We often wonder how we can teach accountability to our kids. Is it too soon or is it too late now? Character building or value building starts from a young age. Children are never too young or too old to learn. The real key is consistency in doing anything. Here are 4 tips to help children learn accountability and understand what is under their control.
- Discuss about expectations, norms and beliefs – as parents we have to communicate expectation rules and beliefs to the children and these have to be discussed so the children understand their importance. Once they are consistently followed they become the family culture.
- Establish consequences – It is important explaining real life cause and effect, it helps children connect their actions with positive or negative outcome.
- Follow through – it works both ways. Parents have to be consistent, follow through and make sure that it is done.
This is an activity to help children understand what kind of behaviours or attitudes are under our control. We can control how we behave towards others, their behaviour should not control ours. For example, Being Kind even if the other person is not kind to you. This is a very simple activity:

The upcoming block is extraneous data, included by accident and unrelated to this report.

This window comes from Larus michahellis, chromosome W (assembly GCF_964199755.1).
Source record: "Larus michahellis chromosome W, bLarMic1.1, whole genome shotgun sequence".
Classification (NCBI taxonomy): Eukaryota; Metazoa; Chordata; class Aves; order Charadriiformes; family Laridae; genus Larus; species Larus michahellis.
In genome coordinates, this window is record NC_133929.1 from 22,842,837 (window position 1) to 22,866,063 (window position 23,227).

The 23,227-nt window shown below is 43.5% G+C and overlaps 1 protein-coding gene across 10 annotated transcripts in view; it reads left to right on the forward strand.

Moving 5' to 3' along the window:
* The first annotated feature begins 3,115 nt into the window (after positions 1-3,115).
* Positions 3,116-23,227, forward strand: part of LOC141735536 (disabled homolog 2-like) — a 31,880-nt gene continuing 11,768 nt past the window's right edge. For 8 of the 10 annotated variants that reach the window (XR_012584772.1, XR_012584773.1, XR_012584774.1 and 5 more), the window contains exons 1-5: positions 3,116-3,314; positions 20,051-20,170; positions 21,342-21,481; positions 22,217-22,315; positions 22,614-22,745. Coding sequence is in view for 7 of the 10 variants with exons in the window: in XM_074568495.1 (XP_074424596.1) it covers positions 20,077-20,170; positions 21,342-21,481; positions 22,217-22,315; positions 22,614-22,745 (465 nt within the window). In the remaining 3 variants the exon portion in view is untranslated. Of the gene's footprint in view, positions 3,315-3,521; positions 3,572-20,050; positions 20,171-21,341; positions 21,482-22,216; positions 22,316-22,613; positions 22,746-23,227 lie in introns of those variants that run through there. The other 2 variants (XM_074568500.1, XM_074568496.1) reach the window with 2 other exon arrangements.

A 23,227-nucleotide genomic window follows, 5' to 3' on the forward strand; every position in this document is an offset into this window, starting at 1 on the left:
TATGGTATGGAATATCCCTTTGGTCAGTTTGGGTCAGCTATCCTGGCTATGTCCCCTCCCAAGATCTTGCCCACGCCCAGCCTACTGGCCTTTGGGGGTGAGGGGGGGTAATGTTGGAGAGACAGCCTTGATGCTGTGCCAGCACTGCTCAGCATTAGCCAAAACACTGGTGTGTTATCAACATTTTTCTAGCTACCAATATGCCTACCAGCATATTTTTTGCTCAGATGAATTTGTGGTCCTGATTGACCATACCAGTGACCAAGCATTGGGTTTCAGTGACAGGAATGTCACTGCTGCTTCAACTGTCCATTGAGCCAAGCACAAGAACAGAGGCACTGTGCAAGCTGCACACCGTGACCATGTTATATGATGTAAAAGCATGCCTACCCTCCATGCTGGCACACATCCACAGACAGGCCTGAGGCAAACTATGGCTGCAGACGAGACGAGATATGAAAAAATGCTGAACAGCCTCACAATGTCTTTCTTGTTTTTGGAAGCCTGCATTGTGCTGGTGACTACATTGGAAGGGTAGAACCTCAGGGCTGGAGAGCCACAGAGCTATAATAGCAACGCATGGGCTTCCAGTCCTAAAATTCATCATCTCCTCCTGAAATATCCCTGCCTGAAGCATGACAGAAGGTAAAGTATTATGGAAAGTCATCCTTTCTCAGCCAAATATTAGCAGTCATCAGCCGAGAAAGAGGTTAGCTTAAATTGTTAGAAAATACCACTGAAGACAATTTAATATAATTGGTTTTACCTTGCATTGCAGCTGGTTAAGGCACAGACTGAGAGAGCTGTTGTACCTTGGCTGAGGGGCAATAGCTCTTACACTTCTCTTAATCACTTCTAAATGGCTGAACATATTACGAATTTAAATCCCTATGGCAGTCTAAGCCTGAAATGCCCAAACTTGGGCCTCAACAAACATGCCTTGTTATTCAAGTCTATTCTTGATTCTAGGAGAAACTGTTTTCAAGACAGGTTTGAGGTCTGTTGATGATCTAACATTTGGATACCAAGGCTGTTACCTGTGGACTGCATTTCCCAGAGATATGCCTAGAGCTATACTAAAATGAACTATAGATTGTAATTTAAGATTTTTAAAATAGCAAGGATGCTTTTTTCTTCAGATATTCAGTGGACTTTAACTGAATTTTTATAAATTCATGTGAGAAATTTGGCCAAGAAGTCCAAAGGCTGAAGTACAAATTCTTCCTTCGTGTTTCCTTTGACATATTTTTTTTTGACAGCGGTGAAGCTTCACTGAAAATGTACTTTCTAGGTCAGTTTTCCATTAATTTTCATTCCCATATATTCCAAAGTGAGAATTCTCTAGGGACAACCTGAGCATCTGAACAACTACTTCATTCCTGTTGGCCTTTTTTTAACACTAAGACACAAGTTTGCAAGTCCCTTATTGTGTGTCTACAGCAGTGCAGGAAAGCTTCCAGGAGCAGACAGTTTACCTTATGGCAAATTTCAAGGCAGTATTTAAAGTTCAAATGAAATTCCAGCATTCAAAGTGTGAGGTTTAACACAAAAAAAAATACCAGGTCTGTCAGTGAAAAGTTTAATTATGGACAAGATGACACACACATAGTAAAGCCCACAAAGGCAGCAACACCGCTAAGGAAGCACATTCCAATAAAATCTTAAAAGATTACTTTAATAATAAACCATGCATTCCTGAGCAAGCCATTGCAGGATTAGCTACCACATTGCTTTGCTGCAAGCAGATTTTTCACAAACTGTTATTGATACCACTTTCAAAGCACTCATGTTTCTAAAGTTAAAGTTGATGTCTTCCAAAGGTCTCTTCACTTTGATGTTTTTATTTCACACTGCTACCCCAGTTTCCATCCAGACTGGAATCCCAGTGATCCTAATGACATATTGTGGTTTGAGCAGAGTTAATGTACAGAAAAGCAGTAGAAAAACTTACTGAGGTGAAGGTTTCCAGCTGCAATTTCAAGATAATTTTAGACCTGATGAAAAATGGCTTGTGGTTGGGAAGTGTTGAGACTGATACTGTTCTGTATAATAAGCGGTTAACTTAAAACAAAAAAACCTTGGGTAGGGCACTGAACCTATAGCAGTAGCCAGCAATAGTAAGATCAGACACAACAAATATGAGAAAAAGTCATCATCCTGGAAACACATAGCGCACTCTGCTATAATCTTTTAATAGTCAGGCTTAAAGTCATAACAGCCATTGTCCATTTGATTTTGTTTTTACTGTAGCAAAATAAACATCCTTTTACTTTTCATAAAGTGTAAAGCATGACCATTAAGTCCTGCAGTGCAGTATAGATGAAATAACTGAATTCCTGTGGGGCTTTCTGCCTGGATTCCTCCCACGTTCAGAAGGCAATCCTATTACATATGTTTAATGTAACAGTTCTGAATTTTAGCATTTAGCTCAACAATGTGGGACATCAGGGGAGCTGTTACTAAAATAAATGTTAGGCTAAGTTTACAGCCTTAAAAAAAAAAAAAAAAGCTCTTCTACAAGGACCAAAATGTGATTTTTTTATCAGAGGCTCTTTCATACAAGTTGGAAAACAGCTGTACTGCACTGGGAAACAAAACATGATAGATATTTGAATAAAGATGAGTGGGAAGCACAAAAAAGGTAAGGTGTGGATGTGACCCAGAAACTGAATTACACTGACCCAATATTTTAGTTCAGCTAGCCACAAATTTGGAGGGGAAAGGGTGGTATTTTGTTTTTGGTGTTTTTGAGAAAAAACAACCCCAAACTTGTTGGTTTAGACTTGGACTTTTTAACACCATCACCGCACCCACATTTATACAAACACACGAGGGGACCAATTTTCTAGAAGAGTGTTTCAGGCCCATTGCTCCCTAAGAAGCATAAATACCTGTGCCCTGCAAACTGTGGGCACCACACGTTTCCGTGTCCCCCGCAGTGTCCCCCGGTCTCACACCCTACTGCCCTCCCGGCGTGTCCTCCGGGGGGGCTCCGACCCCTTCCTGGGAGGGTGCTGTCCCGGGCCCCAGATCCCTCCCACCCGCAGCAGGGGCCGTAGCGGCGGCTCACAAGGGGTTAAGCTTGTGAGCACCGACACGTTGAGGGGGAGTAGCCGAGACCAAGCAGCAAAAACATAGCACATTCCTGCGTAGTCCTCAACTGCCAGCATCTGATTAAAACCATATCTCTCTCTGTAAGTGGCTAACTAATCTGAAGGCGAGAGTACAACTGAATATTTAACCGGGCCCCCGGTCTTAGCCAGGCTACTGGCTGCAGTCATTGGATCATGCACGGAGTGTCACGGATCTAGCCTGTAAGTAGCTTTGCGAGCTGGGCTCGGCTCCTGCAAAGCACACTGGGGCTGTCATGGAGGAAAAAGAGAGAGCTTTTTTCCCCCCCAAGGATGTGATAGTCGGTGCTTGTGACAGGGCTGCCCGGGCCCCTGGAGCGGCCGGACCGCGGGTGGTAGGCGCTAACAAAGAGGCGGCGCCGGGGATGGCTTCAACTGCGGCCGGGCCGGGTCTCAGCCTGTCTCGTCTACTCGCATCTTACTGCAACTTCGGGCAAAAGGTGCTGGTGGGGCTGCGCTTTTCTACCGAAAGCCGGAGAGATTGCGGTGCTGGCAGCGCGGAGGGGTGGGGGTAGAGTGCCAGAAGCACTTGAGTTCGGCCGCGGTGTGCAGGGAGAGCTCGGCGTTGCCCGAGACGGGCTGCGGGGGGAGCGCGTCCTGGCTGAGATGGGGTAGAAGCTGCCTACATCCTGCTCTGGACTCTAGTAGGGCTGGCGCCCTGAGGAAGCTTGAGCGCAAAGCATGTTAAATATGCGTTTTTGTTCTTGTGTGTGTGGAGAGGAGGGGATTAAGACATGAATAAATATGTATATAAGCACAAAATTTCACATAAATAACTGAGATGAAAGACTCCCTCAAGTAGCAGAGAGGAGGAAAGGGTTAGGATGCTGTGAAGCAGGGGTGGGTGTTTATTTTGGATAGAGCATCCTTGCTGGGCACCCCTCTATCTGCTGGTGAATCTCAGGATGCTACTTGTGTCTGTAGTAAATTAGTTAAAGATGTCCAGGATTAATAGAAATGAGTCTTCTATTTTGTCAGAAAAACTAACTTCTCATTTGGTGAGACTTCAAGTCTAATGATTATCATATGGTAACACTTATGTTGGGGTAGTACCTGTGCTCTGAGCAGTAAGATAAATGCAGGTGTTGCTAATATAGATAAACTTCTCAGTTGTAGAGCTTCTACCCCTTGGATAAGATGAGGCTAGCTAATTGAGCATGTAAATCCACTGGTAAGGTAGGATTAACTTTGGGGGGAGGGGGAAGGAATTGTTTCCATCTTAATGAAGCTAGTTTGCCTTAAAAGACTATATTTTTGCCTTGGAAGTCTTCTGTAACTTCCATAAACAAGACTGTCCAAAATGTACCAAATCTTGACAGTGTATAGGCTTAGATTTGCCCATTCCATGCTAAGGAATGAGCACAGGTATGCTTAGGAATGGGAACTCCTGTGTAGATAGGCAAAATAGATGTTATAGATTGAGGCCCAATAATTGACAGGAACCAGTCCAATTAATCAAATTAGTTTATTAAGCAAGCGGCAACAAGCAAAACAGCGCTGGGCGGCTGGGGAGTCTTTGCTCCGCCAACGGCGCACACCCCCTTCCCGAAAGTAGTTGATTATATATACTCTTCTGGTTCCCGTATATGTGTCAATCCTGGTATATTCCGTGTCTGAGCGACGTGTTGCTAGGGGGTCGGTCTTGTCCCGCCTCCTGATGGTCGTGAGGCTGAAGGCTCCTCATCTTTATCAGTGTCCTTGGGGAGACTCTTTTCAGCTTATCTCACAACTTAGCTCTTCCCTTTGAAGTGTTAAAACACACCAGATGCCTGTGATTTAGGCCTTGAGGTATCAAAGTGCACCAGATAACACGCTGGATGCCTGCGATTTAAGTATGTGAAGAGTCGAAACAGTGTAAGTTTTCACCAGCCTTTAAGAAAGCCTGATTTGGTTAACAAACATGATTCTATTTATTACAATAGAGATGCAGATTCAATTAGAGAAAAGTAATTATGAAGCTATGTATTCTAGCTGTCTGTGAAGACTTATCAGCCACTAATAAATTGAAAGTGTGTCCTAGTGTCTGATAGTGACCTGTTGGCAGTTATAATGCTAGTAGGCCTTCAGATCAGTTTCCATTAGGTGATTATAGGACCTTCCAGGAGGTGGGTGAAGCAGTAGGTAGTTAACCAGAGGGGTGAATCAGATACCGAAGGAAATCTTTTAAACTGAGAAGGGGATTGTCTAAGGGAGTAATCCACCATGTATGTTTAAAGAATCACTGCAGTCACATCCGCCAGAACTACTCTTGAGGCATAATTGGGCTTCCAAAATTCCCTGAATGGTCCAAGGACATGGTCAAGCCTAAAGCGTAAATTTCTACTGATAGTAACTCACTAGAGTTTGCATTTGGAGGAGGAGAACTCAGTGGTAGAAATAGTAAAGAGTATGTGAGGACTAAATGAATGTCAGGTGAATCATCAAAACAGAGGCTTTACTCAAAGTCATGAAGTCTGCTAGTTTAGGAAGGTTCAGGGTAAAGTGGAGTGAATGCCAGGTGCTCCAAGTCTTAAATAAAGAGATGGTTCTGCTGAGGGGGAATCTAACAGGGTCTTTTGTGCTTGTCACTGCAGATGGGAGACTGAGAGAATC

- Draw a circle
- Inside the circle, write I CAN Control (Being kind, asking for help, taking care of myself)
- Outside the circle, write I CAN’T Control (What others say, how others behave)
- Brainstorm and list words, behaviors and attitudes your child has power over and can control
Mindfulness means purposely being present, paying attention to the person, and the tasks in front of us. Being in the present without distractions. Start with a simple exercise with your child
- Ask your child to breathe slowly, collect their thoughts and breathe out
- Stay focused on your breathing, Relax, repeat for at least 10-15 minutes
- Prompt your child to think of five things they can control in the moment (It can be a simple list like their thoughts, their actions etc)
Encouraging words are important for the children. If praise is used properly can help create powerful positive effects on children or vice versa. It is important to remember that:
- Praise should always be specific and sincere
- It should have positive impact on the child rather than negative
- Praise the act or behaviour not the child.
- Praise the child’s effort and process not their achievement or ability